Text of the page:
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Part 1.1 – Post World War II

Despite the markets being pretty fair over the next fifty years, it’s worth noting that during and post World War II, we began to see a shift in the way livestock were raised, using newfound “technologies,” which set the landscape for livestock historically raised on pasture shifting toward confinement. During this time there was a shortage of feed crops and meat prices were high, which pressed the industry to find alternative methods of enhancing feed efficiency and growth. 

“'Wonder Drug' Aureomycin Found to Spur Growth 50%

This headline spread across the front page of The New York Times in big, bold letters on April 10,1950.

“Five pounds of an unpurified product, selling at 30 to 40 cents a pound, when added to a whole ton of animal feed”, the report states, “has increased the growth rate of hogs as much as 50%.” “Similar results have been obtained in chickens and turkeys.” 

With a surplus of antibiotics post-war, a biochemist named Thomas H. Jukes discovered that when aureomycin was fed to livestock, growth rates increased exponentially. Antibiotics increase the efficiency of animal growth by inhibiting the growth of microbes in the gastrointestinal tract, which triggers immune responses. Feeding antibiotics also allowed livestock to be confined together, lessening the chance of a disease outbreak, and converting more pasture land for crop production.

Other common practices that hit the market over the following decades: 

  • In the early 1950s, synthetic urea began to see widespread use as a protein substitute, and in 1957 the first cattle hormone implant was introduced, helping increase growth rates feed efficiency.
  • In 1967, the FDA approved chicken manure in its “unadulterated” form to be fed to cattle. 
  • Beta-agonists (growth promoters, working at the cellular level to cause the animal to put on muscle mass instead of fat) were approved in the late 90s. One of the most popular products was pulled from the market by the manufacturer after it was suspected to cause lameness. Today, it’s estimated that 50-80% of fed cattle have had beta-agonists (with just a 3 day slaughter withdrawal period) and can still be marketed as hormone free beef, since it’s not a hormone implant.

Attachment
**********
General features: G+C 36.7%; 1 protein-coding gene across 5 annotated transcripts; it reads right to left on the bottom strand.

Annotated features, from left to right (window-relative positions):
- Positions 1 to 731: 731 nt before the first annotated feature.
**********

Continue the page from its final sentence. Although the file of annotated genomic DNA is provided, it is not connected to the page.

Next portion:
• Cattle, who are ruminants designed to digest forage, were fed dead cattle which eventually caused Mad Cow Disease – a now banned practice for ruminants as of 1997. 

The discovery of manmade inputs is what set the landscape for cattle and hog industries to begin to emulate the Concentrated Animal Feeding Operation (CAFO) poultry industry (common since the 50s), becoming the “ideal” way to raise America’s meat, beginning in the 1970s. This shift in the production methods through the 70s led to a flip-flopping of land utilization in America, with livestock moving into confinement, and grasslands moving out of grazing and into monoculture row crop production. The more concentrated livestock operations became, the more farmland was earmarked to grow their feed. Today, over 440 million acres of monoculture cropland exists in the US, with just 9 plant species accounting for almost 66% of the production. 

In part 2, we’ll continue to explore the agricultural changes that took place during this time period and discuss a very influential man in agriculture, Earl Butz. 

Sources for Part 1.1:,

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